Babymoons are claiming a growing segment of the tourism and travel industry as hotels, spas, and resorts around the world devise special packages designed to pamper soon-to-be parents. Relaxation and romance are encouraged and massage often helps. Many establishments offer couples and individual massages but special techniques are needed for a safe prenatal massage. Remember these dos and don'ts for the most relaxing prenatal massage.

IMPORTANT NOTE: Massage is generally safe for most pregnant women but women experiencing a high-risk pregnancy are urged to discuss it first with their doctor before scheduling a massage.

  • Prenatal massageDo Make Certain Your Massage Therapist Is Qualified
    Qualification begins with certification, but make sure your massage therapist is certified for prenatal massage or received specialized prenatal training within the previous five years. Also make sure s/he works regularly with pregnant clients. Look for a three-year history of performing prenatal massage on a frequent basis.
  • Do Be Choosy About Body Position
    Lie on your side or in a semi-reclining position for a prenatal massage, never on the stomach. Even in the earliest stages of pregnancy, massage pressure on the lower back when lying face down causes undesirable strain on the ligaments that support the uterus and the joints in the pelvic area.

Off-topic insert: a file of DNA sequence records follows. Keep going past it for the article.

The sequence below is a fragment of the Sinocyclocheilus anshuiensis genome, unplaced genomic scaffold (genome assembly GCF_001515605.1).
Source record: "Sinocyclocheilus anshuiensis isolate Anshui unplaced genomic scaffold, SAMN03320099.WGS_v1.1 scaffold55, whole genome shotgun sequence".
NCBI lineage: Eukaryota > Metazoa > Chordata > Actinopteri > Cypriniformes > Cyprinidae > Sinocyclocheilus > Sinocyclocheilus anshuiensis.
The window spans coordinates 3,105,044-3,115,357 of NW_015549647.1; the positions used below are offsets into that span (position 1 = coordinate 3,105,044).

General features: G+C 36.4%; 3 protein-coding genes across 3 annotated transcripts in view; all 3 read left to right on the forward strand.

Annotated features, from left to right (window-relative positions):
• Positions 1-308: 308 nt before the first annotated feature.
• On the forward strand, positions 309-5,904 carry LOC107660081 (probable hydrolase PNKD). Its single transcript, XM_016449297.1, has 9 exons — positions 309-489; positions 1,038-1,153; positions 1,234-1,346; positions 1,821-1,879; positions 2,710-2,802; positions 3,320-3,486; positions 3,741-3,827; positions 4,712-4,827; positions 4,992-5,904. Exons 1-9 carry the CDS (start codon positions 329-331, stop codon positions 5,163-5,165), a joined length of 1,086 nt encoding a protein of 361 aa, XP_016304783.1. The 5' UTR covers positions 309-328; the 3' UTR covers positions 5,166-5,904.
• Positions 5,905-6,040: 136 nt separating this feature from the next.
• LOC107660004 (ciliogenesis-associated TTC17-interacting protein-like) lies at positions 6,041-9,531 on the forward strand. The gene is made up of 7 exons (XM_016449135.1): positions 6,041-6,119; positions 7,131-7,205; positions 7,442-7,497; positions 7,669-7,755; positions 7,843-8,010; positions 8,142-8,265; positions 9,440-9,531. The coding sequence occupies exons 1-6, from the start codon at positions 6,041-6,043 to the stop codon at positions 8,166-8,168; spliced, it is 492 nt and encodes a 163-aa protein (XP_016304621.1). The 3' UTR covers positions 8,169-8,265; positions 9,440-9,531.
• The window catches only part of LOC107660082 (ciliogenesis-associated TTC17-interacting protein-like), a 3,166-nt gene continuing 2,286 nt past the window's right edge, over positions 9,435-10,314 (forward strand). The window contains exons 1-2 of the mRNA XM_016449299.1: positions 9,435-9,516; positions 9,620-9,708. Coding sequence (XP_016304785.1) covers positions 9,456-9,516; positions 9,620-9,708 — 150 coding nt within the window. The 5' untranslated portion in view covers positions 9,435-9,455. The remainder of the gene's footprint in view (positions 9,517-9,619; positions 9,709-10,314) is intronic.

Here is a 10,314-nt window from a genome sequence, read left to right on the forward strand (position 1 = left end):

• Do Discuss Your Pregnancy and General State of Health
    Your massage therapist will need to know how far along your pregnancy is, any aches and pains you are feeling, if there are any complications to the pregnancy she needs to be aware of, and your general state of health.
  • Do Speak Up
    Do feel free to ask questions of the therapist, such as training and massage background. Ask about the facility and other services. If any discomfort arises during the massage, be sure to speak up about it the first moment it's noticed.
  • Don't Use Places That Demand a Doctor's Approval
    When a facility demands a note from your obstetrician before providing massage or other spa services, consider it a red flag of warning. It could be a sign of inadequate training or limited experience.
  • Don't Use Places That Won't Massage During the First Trimester
    Even if your pregnancy is further advanced, refusal to do massages in the first trimester could mean the facility or therapist hasn't received special training in prenatal massage. Don't trust them at any stage of the pregnancy.

Many places that offer massage also offer other spa treatments such as facials and full-body treatments meant to cleanse, detoxify, relax, and beautify. During pregnancy, the skin becomes hyper-sensitive to chemicals and sunlight so make sure every substance used in these treatments is pregnancy-safe and non-toxic.

Source: "What to Expect During Your Pregnancy Massage or Prenatal Spa Visit." Belly Friendly. Belly Friendly. n.d. Web. Mar 21, 2014.